Last year I had the pleasure of conducting a Q & A session with film director Rex Miller after a private screening of his documentary “Althea” at Coca-Cola World Headquarters, in Atlanta. I was captivated by the story of America’s first black tennis hero. Like so many people my age, I was aware of Althea Gibson and felt like I knew a good bit about her even though her major tennis victories took place before I was born.
Of course, the film left me feeling amazed by all that I didn’t know about the first African-American to win both Wimbledon and the U.S. Open. While possessing multiple talents in athletics and music, Althea’s personal story is one with multiple layers and seeing it all made me a bigger fan.
So when Rex Miller reached out me to travel with “Althea” as part of the South Arts Southern Circuit Tour of Independent Filmmakers, there was no way I was going to say no. My job was to introduce the film and conduct a short discussion afterward at two tour stops, Wallace State College, in Hanceville, Alabama, and the Ritz Theatre in Sheffield , Alabama.
Being a native of Birmingham,anytime I drive through Alabama I am filled with nostalgia . Road trips with my family to visit relatives, mostly in the southern section of the state. Going on the road with Althea would take me to North Central Alabama, an area where I had not spent much time.
The first stop was Wallace State College in Hanceville. If you manage to drive past Wallace State and fail to see it that means you have also missed Hanceville. Arriving their late at night, I checked into Hanceville’s only hotel,located across the road from campus.
The Burrow Center and Museum is not hard to find, the first building you see once on campus. Those in attendance seemed captivated,by the story of “Althea”. Afterward, most of them asked the question ” How and Why someone who had represented her country and her people so well could have such a rough time once her days of competition were over”? Actually, the rough times began while Althea was still competing, something that is unthinkable when you think of today’s lucrative world of pro sports.
Speaking of that lucrative world. As I was leaving the Burrow Center, I looked over an exhibit that featured Nike basketball shoes. 430 pairs of Nike shoes, most them were Air Jordan shoes collected over the years by a women named Charlotte Cummings.All I could think of was what if Althea Gibson had the chance at just one shoe endorsement deal, and how it would have changed her life.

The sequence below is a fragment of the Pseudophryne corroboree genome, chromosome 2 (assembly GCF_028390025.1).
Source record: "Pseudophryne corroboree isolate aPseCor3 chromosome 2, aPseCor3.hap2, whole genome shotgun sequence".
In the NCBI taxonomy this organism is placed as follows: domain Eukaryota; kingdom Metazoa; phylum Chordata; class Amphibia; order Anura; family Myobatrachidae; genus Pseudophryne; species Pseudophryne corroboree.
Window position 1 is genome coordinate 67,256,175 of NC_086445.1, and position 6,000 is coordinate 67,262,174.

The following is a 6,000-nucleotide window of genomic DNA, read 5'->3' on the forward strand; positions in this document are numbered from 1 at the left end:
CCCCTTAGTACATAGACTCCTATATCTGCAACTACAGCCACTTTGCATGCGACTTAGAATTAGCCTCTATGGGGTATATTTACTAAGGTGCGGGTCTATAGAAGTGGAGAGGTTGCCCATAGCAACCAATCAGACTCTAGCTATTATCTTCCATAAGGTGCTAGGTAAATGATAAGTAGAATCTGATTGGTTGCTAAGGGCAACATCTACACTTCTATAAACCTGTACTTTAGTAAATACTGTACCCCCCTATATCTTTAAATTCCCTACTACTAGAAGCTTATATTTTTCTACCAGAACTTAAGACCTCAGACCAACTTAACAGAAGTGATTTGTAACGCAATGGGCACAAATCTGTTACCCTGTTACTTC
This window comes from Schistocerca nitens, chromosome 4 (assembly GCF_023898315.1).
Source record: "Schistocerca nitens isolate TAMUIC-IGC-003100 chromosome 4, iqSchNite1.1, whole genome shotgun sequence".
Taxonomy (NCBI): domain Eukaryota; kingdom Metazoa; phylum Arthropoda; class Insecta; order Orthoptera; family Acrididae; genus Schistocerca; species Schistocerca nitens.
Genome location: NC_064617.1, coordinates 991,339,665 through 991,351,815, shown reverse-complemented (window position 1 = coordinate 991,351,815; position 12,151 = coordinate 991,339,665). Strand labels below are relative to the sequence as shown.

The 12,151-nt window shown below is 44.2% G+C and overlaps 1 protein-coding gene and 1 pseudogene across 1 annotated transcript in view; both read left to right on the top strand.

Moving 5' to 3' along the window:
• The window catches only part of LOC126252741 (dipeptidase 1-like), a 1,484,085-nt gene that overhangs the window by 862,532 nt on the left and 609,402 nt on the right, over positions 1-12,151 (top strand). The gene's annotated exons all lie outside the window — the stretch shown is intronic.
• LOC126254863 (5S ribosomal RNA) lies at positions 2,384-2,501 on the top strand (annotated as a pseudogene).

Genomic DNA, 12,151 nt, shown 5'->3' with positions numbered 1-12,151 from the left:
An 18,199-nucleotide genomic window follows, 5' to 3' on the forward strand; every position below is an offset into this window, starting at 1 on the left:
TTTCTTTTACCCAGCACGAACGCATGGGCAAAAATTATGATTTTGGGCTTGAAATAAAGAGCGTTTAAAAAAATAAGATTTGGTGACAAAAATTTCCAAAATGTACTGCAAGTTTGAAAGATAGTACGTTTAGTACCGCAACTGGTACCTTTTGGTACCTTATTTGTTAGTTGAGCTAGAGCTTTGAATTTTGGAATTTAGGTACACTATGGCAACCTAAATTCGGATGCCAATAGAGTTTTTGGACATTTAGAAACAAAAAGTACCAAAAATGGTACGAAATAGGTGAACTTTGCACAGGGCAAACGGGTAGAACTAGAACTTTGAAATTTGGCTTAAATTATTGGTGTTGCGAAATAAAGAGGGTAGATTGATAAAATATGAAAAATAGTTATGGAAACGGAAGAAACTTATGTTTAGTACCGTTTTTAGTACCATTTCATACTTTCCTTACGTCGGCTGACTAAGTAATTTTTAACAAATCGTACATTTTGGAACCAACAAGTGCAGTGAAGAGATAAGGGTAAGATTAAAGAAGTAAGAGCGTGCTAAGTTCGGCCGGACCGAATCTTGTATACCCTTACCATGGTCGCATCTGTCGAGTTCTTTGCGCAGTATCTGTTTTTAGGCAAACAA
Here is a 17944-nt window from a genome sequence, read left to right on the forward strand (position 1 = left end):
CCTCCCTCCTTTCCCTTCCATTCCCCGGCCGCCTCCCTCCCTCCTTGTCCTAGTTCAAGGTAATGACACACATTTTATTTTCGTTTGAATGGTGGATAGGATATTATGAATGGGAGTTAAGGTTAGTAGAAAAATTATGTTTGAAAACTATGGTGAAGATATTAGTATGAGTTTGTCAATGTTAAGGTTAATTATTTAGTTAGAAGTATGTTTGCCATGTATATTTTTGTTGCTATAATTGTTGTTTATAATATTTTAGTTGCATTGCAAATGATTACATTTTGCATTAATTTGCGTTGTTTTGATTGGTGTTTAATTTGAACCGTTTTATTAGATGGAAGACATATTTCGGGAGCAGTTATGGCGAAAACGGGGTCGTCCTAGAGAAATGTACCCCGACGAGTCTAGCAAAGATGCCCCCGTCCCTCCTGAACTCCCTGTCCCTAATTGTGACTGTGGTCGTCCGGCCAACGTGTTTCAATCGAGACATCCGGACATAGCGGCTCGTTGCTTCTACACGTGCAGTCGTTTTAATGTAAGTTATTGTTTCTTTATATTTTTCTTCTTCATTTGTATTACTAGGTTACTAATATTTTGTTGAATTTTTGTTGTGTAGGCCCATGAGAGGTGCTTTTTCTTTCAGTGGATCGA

On to Sheffield, Alabama, which is located next door to Florence, which is around the corner from Muscle Schoals, and down the street from Tuscumbia. The area had more history than I imagined , and claims W.C Handy, Hellen Keller, and Jesse Owens as natives.
I was invited to be a guest on WZZA radio where I was interviewed by Torry Bailey, who in addition to being the stations General Manager is also a civic leader. The interview with Torry went for close to an hour as there were many questions about the film and about tennis in America today.
The area is big for music and I took some time to visit FAME Recording Studios in Muscle Schoals. I listened to the stories and saw some of the original instruments used for recordings by the likes of Percy Sledge, Wilson Pickett and Aretha Franklin, and a baby grand that Alicia Keys recently used.
Once again , my thoughts went back to Althea. She loved music and had done some recordings of her own. I could just see the tall tennis star stepping into one of the sound proof booths to put her voice to tape.
That evening I headed to the Ritz, a charming old theatre that has been restored in Downtown Sheffield. It is an intimate setting, excellent for films , concerts or plays. I was told that the Ritz once hosted a western show that featured Gene Autry and the Singing Cowboy actually rode his horse onto the stage.
The audience for the Sheffield screening included the city’s mayor, Ian Sanford. Mayor Sanford enjoyed the film and after asking several questions expressed a desire to have the film shown by the local school system , an idea that was like music to my ears.
You see, this was the third time that I had watched the documentary, and while many in the audience were of an age to remember Althea Gibson and were familiar with her story, there were few if any school age children at either of the screenings.
Film Director Rex Miller, wants to see the film shown in schools and on college campuses, especially HBCU campuses. It’s the youth who need to be educated,entertained,enlighten, and inspired by the story of this American Icon.
So while my time on the road with ” Althea” has come to an end it is my sincere hope that the film’s road trip is just beginning.Because people need to know that, before there was Venus, Serena,Zina and Arthur, there was ” Althea” .